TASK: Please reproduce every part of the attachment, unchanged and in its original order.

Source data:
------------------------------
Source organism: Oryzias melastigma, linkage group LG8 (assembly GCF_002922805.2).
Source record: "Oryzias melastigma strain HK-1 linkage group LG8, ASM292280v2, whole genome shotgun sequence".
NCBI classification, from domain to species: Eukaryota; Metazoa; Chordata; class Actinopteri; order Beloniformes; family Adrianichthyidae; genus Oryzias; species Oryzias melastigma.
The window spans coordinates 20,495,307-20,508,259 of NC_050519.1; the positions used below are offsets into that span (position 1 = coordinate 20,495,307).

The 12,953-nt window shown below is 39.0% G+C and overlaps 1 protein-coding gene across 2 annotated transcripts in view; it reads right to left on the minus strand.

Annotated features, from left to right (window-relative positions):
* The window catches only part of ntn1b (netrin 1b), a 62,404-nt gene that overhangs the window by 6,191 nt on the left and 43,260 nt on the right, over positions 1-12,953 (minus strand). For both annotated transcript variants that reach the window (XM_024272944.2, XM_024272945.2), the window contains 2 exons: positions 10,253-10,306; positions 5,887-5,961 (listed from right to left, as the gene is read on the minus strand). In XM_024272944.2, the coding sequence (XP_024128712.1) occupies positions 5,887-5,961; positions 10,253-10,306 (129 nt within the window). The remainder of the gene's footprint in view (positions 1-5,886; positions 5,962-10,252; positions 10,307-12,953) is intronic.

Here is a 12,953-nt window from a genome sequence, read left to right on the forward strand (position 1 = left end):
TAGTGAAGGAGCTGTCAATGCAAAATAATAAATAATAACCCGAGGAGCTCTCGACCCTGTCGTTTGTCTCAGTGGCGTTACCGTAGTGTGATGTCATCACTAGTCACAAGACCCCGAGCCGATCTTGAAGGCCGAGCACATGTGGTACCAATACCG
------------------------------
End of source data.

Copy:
Source organism: Oryzias melastigma, linkage group LG8 (assembly GCF_002922805.2).
Source record: "Oryzias melastigma strain HK-1 linkage group LG8, ASM292280v2, whole genome shotgun sequence".
NCBI classification, from domain to species: Eukaryota; Metazoa; Chordata; class Actinopteri; order Beloniformes; family Adrianichthyidae; genus Oryzias; species Oryzias melastigma.
The window spans coordinates 20,495,307-20,508,259 of NC_050519.1; the positions used below are offsets into that span (position 1 = coordinate 20,495,307).

The 12,953-nt window shown below is 39.0% G+C and overlaps 1 protein-coding gene across 2 annotated transcripts in view; it reads right to left on the minus strand.

Annotated features, from left to right (window-relative positions):
* The window catches only part of ntn1b (netrin 1b), a 62,404-nt gene that overhangs the window by 6,191 nt on the left and 43,260 nt on the right, over positions 1-12,953 (minus strand). For both annotated transcript variants that reach the window (XM_024272944.2, XM_024272945.2), the window contains 2 exons: positions 10,253-10,306; positions 5,887-5,961 (listed from right to left, as the gene is read on the minus strand). In XM_024272944.2, the coding sequence (XP_024128712.1) occupies positions 5,887-5,961; positions 10,253-10,306 (129 nt within the window). The remainder of the gene's footprint in view (positions 1-5,886; positions 5,962-10,252; positions 10,307-12,953) is intronic.

Here is a 12,953-nt window from a genome sequence, read left to right on the forward strand (position 1 = left end):
TAGTGAAGGAGCTGTCAATGCAAAATAATAAATAATAACCCGAGGAGCTCTCGACCCTGTCGTTTGTCTCAGTGGCGTTACCGTAGTGTGATGTCATCACTAGTCACAAGACCCCGAGCCGATCTTGAAGGCCGAGCACATGTGGTACCAATACCG